On Saturday evening, local political activist and previous manager of Barzakh Fatima Fouad released a statement on social media platforms in which she explained how she suffered rape and sexual assault at the hands of Bashar Suleiman and Aya Metwalli.
Suleiman and Metwalli are both regional musicians extremely active in the regional music scene. In her post, Fouad narrates how on December 31, 2019, she suffered multiple counts of sexual assault by Suleiman and Metwalli, including rape, drugging, and physical assault while working a shift as the previous manager of Barzakh, a coffeeshop and bookstore in Hamra.
At the time, Fouad was working the New Year’s Eve party, organized in collaboration with Ma3azef and Ballroom Blitz. She first encountered Suleiman when she was talking to another one of the performers at the party, with Suleiman urging the performer to finish his conversation with Fouad saying “we have work, you can fuck her later.”
Fouad clapped back by stating that Suleiman would soon be out of work if he continued to behave as such.
Fouad then avoided Suleiman for most of the party, up until he approached her to presumably “apologize” for his actions, whereby he grabbed her waist nonconsensually. Fouad pushed him away, accusing him of harassment.
Later on, Metwalli requested Suleiman to introduce her to Fouad after she saw her dancing along to her performance. She and Fouad exchanged a kiss after Metwalli “asked her,” and would continue to exchange kisses and small bits of conversation throughout the party.
At 4 AM, Metwalli forcibly drugged Fouad by pushing a pill of what is presumed to be MDMA into her mouth, which she then followed with aggressive kissing in an attempt to get Fouad to swallow the pill. Fouad, terrified and confused, complied. She would then go on to ask Metwalli what she gave her, since she did not want to consume any drugs after having consumed alcohol. Fouad then rushed to inform one of her friends of the matter, since MDMA is known to have disastrous consequences on the body once consumed with alcohol.
Later on, Metwalli and Fouad were sitting on a nearby staircase when Suleiman came up to them again. Fouad expressed her discontent and anger for encountering him every time she is near Metwalli, prompting Metwalli to calm her down due to the fact that Suleiman has “good cocaine,” and they would then go on to his friend’s house for the after party.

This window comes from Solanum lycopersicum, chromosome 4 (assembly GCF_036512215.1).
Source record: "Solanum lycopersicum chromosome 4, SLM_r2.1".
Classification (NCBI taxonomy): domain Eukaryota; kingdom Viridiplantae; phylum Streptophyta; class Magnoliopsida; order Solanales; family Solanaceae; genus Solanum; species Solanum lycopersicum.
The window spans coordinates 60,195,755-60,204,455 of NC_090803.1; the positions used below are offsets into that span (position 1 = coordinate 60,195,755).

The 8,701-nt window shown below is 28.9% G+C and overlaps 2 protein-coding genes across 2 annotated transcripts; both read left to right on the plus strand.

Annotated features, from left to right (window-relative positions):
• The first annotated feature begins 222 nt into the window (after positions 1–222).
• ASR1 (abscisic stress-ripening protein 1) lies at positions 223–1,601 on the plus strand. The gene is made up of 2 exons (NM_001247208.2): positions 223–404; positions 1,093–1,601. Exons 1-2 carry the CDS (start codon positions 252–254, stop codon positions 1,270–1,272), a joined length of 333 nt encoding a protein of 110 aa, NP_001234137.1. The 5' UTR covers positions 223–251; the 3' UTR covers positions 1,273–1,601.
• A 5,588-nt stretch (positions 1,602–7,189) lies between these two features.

Fouad adamantly refused, saying she did not want to engage with him any longer. The two then took Fouad to the empty third floor of the building. Metwalli laid down, and Suleiman proceeded to push Fouad on top of her before raising her dress, and violently slapping her from behind. Fouad says she felt detached from her body, but remembers crying and kissing Metwalli’s body while Metwalli got more excited.
Amidst her crying, Fouad yelled at Suleiman to “fuck her and get it over with.” He responded by saying “I’m not hard you slut, I want to fuck you up,” while Metwalli said “Fuck her Bashar, come on, fuck her.”
In the days following the incident, a meeting was organized between Fouad, Metwalli, and a few other organizers of the party on behalf of Ma3azef. Fouad distinctly recalls Metwalli’s attempts to paint herself as a victim of Suleiman’s violence rather than as a perpetrator and enabler. When Fouad fought back and accused her of forcibly drugging her, Metwalli brushed off the accusations claiming Fouad is a lesbian while she is straight.
The Ma3azef manager of the time, Maen Abou Taleb, refused to listen to Fouad’s accusations and instead chose to table the issue, claiming this is Suleiman’s “work ethic.” Fouad has gone on to suffer multiple psychological repercussions as a result of this incident.
Outrage and Calls for Action
Following the release of Fouad’s statement, multiple individuals and organizations came forth to express support for her under the banner of “We believe the survivors.”
In turn, Barzakh, Ma3azef and Ballroom Blitz all released statements expressing their support for the victim and the condemnation of these acts of violence, in addition to cutting ties with the mentioned artists.
It is important to mention that Ma3azef’s statement attempted to deflect the blame, saying the current team was unaware of these accusations, accusing the previous manager of the platform of the cover-up.
Some employees on behalf of Ma3azef have also come forth, saying that they witnessed Suleiman’s violent behaviour and were aware of these accusations but were thwarted from taking action.
Other spaces in Beirut, such as Riwaq, followed suit by cutting ties and banning the artists from entering the premises. Many local musicians and collectives have remained silent and therefore complacent in the light of these recent events.
For decades, cultural and “alternative” scenes have protected rapists, harassers and assaulters out of fear of damaging the safety of such spaces. In reality, these “safe spaces” go on to become much more dangerous than the reality many escape from, as they continue to harbour criminals under the pretense of sexual fluidity, progressive thinking, and popular discourse.
As of yet, no legal action has been taken against Metwalli and Suleiman. Metwalli’s Instagram account remains up, with comments limited, while Suleiman’s has been deleted.
In accordance with our zero tolerance policy against all forms of sexual violence and hate crimes, Beirut Today stands in complete solidarity with Fatima Fouad. We unconditionally believe all survivors, and condemn the perpetrators.